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The Discovery of Slowness
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“Absolutely stunning.”—Times Literary Supplement
”[The Discovery of Slowness] is about a guy who is so incredibly slow in his perception that he . . . actually sees shadows moving. [T]he amazing thing that I remember from reading that book is, whenever I looked up from that book, I felt I had this view from the book in my real world. This book made my life more interesting.”—Christoph Niemann (as described in the Netflix series Abstract: The Art of Design)
“This remarkable, superbly translated novel derives from the life of the real 19th century explorer John Franklin…[whose] adventures are conveyed with spellbinding skill.”—Publishers Weekly
The Discovery of Slowness—a huge commercial and critical success across Europe, where it is considered the popular author’s masterpiece—recounts the life of the nineteenth-century British explorer Sir John Franklin (1786-1847).
Through the author’s acute reading of history and his marvelous storytelling prowess, the reader follows John Franklin’s development from awkward schoolboy and ridiculed teenager to expedition leader, governor of Tasmania, and icon of adventure. Slow and deliberate from boyhood, Franklin appeared destined to be a misfit. But he escaped from the ever-expanding world of industry and Empire to the sea’s silent landscape, where the universe seemed more manageable. At age fourteen he joined the navy. After surviving the harrowing battles of Copenhagen and Trafalgar, he embarked on several voyages of discovery into the Canadian North, and served as governor of Van Diemen’s Land (now Tasmania). Everyone with whom he came into contact sensed that Franklin was a rare man, one who was “out of his time” and who moved to a different, grander beat. That beat eventually led Franklin to sail once more—on his final, fateful voyage—into the Arctic in search of the Northwest Passage.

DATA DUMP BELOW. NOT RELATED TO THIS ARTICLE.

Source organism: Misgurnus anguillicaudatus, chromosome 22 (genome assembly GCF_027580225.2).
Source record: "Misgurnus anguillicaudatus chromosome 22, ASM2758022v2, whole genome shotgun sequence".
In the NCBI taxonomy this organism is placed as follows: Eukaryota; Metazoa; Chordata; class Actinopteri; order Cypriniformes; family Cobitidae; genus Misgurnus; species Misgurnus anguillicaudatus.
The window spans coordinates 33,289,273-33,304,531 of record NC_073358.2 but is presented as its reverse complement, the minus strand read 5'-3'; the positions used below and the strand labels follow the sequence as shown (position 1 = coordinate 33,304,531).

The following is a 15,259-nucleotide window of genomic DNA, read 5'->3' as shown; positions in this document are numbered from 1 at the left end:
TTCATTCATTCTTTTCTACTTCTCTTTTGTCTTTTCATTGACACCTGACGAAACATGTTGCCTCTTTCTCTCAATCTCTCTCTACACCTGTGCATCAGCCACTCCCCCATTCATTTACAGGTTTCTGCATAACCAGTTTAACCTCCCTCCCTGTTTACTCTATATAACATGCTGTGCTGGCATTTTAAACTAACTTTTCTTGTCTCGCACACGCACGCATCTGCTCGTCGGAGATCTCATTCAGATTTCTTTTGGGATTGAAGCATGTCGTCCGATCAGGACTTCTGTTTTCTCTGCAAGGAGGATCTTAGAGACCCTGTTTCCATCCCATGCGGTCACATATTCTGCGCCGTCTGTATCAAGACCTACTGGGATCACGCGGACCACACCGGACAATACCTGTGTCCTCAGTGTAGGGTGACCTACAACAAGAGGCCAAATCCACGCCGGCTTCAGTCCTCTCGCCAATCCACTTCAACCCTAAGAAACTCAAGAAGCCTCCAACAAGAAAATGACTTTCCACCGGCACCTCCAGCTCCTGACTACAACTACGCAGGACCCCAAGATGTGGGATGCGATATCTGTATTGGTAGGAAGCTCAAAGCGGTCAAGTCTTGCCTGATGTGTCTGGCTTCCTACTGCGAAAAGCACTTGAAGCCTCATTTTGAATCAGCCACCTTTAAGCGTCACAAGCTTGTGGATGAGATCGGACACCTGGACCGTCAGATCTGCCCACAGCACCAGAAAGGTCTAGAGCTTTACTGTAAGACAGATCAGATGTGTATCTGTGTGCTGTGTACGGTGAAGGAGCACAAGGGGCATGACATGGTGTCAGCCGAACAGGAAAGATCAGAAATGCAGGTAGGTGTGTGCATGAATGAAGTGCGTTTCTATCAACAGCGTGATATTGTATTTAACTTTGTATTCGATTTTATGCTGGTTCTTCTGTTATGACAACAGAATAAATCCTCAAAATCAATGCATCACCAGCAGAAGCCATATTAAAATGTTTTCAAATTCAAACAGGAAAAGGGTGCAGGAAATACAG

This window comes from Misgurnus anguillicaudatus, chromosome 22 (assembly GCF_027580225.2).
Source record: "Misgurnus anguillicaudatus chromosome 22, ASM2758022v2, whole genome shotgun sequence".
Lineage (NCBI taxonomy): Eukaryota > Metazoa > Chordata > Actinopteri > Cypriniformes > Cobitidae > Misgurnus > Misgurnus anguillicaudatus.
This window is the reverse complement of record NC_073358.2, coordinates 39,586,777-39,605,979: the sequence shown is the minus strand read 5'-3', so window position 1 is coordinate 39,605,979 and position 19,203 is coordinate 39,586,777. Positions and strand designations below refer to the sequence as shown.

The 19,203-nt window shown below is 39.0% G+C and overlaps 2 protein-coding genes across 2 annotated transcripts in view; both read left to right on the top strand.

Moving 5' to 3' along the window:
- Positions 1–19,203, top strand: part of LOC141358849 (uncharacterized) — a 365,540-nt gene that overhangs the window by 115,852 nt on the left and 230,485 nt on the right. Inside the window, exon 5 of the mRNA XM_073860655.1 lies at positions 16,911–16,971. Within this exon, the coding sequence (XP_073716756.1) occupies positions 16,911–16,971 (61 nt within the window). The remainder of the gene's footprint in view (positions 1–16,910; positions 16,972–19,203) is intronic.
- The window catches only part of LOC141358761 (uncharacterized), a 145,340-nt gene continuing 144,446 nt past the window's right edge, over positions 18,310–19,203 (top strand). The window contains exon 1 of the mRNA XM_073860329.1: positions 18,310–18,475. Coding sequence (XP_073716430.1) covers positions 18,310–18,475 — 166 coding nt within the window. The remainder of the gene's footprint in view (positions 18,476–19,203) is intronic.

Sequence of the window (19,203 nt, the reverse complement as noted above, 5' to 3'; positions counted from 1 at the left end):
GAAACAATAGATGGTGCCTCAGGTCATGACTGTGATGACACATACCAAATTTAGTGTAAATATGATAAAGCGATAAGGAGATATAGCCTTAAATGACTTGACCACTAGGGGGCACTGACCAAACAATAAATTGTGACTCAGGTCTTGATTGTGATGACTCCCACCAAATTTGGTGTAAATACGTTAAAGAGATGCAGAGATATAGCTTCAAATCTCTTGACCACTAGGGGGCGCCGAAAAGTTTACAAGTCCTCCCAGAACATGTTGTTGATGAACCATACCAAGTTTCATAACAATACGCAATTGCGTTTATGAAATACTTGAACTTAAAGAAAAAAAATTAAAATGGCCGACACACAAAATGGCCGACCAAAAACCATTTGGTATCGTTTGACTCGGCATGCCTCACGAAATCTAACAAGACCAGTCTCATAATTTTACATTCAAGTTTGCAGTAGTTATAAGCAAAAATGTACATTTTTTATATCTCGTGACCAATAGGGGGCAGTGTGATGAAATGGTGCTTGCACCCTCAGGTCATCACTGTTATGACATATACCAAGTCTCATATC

The Discovery of Slowness is a riveting account of a remarkable and varied life. And it is also a profound and thought-provoking meditation on time. The result is an unforgettable and deeply moving reading experience that justifies the novel’s reputation as one of the classics of contemporary world literature.
“Nadolny evinces remarkable empathy with his unlikely Odysseus and Ralph Freedman’s translation captures the crystalline freshness of the author’s imagery.”—Washington Post Book World
”The Discovery of Slowness is a masterpiece of characterization, a portrait of inwardness in the most outward-thrusting of lives.”—The New Republic
“Fluid and suspenseful, a thought-provoking reminder of contemporary society’s tendency to speed through everyday life.”—The Providence Journal-Bulletin
“Amazing…His book is a historical painting, a seafarer’s novel, a love story, an outcast’s story all in one. This variety appears very harmonious, just as it incidentally, almost secretly, reflects on our right to discover the world at our own, personal pace.”—Frankfurter Allegemeine Zeitung
“Sir John Franklin is the embodied contrast to the frenetic agitation of the modern world. The discovery of slowness is the slowness of discovery.”—New York Review of Books
“Nadolny’s vision is conveyed with restraint and charm…He has written a Utopia of character.”—New York Times Book Review
“Its appeal lies in its observation of the texture of life, seen by a character who has to work everything out from first principles. It needs to be read slowly, to be absorbed as much as understood.”—Scotland On Sunday
“This is more than an adventure; it’s a meditation on time and perception…Not to be rushed, or forgotten.”—The Herald
“Nadolny brilliantly sets the narrative pace to the rhythms of the frozen landscape, and to the ‘slowness which is bred by hunger.’”—Robert MacFarlane
“This is both a wonderful historical novel and a spell-binding individual portrait…This is a marvellous translation of a masterly work.”—The Observer
Sten Nadolny (b. 1942) was an historian and filmmaker, before writing four novels and two collections of essays. He lives in Berlin and has been awarded four prizes: Ingeborg Bachmann (1981), Hans-Fallada (1985), Premio Vallombrosa (1986), Ernst Hoferichter (1995). The Discovery of Slowness (1983) has been translated into all major languages.
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